Exploration of children's hospital-based library resources for families in medical crisis: A qualitative approach
Johannessen, Whitney McNay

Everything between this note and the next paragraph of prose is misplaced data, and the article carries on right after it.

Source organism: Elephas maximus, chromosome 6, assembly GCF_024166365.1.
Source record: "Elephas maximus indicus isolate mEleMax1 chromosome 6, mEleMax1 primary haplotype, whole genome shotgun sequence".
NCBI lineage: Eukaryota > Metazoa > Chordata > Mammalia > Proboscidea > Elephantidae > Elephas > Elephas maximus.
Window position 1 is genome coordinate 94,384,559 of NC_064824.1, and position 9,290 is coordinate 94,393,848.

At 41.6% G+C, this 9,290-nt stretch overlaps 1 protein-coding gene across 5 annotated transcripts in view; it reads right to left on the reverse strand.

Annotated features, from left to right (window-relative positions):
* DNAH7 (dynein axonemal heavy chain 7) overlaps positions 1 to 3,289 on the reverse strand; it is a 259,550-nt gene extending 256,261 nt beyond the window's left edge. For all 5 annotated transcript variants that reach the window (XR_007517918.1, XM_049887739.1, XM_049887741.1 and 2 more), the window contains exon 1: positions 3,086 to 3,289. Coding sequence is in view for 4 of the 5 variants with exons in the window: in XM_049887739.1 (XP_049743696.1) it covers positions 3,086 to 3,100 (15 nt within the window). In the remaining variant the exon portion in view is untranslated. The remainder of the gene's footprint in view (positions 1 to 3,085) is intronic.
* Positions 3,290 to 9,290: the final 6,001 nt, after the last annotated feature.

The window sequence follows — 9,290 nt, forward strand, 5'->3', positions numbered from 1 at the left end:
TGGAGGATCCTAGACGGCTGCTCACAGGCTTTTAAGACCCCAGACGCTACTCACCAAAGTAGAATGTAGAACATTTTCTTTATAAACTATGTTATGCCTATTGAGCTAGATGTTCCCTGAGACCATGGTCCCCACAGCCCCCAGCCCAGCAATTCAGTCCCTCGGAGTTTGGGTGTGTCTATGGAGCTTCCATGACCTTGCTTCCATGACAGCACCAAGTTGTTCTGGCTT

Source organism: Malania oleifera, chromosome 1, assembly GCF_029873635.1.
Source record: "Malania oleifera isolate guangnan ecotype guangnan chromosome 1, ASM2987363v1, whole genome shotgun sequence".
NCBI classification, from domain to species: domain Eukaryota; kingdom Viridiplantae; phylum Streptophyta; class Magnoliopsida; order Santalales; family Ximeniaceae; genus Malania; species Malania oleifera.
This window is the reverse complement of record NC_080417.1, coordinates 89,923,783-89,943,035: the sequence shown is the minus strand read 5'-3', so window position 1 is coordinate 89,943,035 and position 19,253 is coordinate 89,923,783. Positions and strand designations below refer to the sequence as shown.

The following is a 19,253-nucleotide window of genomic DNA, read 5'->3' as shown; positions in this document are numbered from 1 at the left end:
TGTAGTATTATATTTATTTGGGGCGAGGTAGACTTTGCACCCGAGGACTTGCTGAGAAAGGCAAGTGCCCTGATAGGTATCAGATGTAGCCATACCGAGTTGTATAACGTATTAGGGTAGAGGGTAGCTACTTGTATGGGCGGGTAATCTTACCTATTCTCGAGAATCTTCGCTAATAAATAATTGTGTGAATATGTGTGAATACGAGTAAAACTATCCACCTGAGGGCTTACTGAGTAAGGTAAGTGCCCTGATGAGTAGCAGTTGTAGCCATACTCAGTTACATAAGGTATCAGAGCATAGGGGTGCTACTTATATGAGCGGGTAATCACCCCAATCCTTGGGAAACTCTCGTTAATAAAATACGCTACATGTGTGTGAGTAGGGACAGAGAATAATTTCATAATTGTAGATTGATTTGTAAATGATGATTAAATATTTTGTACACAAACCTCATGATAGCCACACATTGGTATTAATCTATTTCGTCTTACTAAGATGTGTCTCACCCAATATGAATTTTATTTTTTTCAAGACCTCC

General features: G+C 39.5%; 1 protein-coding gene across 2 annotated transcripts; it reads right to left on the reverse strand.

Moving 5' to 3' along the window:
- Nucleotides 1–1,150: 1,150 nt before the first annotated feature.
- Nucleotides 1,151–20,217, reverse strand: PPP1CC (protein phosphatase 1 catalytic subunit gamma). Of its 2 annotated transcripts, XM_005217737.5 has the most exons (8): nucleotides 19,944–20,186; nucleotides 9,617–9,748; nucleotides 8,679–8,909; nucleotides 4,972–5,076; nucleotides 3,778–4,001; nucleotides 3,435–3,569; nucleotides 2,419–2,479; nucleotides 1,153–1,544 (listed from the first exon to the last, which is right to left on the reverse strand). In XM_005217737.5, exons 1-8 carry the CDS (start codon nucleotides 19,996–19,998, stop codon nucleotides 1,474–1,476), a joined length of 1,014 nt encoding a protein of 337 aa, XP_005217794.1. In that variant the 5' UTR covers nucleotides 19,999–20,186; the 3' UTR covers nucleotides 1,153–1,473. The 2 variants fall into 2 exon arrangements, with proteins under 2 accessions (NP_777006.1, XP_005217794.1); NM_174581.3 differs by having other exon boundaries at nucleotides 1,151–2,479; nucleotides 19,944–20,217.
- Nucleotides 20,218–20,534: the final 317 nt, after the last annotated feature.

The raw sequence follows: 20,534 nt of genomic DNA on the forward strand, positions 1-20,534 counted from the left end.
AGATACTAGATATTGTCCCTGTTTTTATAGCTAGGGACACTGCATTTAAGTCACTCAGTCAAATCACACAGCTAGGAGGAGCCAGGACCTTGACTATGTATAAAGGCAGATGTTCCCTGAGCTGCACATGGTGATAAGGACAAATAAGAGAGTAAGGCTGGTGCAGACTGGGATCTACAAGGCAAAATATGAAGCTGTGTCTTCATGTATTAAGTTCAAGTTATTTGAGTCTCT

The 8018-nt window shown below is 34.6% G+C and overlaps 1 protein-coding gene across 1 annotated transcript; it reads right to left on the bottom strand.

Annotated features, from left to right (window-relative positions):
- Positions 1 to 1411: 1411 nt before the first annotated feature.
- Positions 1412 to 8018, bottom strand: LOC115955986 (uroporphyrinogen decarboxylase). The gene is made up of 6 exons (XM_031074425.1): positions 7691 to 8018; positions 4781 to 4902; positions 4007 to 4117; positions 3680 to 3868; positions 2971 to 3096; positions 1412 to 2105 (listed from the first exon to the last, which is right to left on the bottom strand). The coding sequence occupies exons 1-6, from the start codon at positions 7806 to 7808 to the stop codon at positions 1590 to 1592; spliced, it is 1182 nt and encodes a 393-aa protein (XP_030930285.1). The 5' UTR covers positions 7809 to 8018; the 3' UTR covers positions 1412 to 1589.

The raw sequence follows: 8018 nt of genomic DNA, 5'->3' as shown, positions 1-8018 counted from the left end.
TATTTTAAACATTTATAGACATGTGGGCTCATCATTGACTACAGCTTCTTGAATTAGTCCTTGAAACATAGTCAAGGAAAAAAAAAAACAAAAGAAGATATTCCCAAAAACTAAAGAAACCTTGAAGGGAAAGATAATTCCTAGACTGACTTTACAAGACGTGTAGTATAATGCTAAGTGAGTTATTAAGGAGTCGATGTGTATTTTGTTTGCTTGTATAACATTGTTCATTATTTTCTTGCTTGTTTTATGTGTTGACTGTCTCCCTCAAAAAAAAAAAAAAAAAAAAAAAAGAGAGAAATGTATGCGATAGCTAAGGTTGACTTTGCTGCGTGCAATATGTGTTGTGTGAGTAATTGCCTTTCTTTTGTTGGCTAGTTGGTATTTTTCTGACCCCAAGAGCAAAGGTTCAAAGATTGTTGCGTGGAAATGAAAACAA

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The purpose of this phenomenological study was to explore children's hospital-based library resources for families in medical crisis. Three research questions guided this qualitative study. These three questions were (a) What types of resources and services are offered at a variety of children's hospital-based libraries for families in medical crisis? (b) What types of experiences do participants have when working with patients and families in medical crisis? (c) What are the perceived information needs of families in medical crisis? The study was conducted using an informal, conversational interview approach with medical librarians, a medical librarian assistant, child life specialists, social workers and therapists at three free-standing children's hospitals in North Texas. Ten of the interviews were conducted on-site in the children's hospital-based libraries and the eleventh interview was completed off campus as required by that institution. Transcriptions of the audiotaped interviews and field notes were coded for themes. Data coding and analysis yielded two main themes and five subthemes. The first main theme was the dichotomy of the library's function. The corresponding subthemes were (a) a resource for health information and (b) a connection to the outside world. The second main theme was barriers to obtaining health information. The corresponding subthemes were (a) inconsistent hospital and community marketing, (b) lack of visibility, and (c) lack of 24/7 staff coverage in the library. Recommendations that resulted from this study were: (a) explore children's hospital-based library resources for families in medical crisis at hospitals across the United States, (b) explore children's hospital-based library resources for families in medical crisis internationally, (c) explore parental perception of resources needed during medical crisis, (d) explore patient and parental utilization of the children's hospital-based library resources during and after medical crisis, (e) explore post-crisis adaptive outcomes of families that utilized hospital-based resources during medical crisis, (f) initiate a proactive effort among professionals to market and publicize the children's hospital-based library, (g) increase visibility of the children's hospital-based library staff to compensate for lack of physical visibility of the space, and (h) implement innovative staffing models to accommodate families in medical crisis 24/7.